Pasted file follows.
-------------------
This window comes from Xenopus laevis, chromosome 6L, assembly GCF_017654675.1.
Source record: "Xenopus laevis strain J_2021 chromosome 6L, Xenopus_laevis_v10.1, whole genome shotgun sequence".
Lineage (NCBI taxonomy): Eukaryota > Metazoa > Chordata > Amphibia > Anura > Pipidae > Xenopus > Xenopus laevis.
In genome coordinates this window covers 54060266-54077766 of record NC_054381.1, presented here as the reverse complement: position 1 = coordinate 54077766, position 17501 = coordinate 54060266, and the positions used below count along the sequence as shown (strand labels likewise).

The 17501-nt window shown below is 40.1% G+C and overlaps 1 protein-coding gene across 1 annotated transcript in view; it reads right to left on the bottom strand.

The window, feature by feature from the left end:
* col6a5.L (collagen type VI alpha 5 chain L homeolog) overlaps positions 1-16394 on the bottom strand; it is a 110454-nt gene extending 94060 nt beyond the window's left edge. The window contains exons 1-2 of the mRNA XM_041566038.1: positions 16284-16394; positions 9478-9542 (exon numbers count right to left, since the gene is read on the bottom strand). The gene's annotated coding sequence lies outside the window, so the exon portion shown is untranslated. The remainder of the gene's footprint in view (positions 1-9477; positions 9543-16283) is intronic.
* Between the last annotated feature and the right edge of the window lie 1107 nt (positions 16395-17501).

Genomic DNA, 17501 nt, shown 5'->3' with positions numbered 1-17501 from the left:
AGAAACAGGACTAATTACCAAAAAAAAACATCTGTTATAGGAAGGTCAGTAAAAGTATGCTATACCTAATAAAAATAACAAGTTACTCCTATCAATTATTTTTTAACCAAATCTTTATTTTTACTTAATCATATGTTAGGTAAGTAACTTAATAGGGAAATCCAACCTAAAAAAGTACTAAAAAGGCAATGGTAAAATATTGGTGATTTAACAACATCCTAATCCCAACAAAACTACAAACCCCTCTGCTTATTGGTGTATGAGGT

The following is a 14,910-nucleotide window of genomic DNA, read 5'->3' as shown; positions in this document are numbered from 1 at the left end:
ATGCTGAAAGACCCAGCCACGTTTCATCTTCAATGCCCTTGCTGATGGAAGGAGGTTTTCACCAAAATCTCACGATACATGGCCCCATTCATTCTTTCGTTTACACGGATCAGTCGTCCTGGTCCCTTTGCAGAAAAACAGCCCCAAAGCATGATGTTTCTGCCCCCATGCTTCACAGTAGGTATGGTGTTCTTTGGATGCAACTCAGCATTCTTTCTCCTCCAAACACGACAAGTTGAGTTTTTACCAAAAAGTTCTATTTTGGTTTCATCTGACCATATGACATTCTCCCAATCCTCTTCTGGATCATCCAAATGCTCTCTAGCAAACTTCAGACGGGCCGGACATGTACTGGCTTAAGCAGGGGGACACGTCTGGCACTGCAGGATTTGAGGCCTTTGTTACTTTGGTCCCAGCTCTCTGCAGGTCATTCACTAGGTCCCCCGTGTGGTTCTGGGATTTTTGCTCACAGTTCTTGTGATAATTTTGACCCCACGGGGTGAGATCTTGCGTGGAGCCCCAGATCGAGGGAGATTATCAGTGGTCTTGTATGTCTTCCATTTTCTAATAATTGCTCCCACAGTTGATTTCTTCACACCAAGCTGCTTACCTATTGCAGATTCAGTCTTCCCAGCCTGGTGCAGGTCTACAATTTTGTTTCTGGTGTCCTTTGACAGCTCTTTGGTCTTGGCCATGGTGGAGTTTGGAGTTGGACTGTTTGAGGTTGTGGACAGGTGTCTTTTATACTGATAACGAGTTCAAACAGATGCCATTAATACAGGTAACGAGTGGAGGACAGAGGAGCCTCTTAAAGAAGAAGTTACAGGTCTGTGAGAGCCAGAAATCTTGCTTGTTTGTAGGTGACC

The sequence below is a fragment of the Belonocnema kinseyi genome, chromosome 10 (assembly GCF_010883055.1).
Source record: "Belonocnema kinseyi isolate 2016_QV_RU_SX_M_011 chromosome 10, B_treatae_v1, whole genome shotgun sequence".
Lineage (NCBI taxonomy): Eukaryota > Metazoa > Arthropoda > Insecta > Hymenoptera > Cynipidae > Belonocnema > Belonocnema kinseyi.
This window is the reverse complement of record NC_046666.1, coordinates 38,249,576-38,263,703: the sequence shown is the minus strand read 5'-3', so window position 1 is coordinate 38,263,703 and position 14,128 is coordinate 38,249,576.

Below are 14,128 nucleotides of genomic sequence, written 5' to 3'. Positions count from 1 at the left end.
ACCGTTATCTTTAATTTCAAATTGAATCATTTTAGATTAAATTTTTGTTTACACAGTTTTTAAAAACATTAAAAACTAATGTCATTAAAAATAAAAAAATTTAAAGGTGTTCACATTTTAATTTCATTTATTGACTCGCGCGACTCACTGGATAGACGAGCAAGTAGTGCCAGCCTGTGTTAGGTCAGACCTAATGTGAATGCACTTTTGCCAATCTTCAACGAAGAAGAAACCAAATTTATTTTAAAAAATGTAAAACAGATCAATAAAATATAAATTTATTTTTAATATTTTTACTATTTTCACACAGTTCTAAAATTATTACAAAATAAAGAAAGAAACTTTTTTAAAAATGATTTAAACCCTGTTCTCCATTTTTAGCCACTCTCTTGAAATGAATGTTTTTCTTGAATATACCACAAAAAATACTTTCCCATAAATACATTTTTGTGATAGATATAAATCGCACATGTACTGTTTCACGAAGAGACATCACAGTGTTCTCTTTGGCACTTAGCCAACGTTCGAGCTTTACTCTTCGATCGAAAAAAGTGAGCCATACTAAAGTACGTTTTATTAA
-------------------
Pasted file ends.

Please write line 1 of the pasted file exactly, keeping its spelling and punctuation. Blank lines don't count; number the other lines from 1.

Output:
This window comes from Xenopus laevis, chromosome 6L, assembly GCF_017654675.1.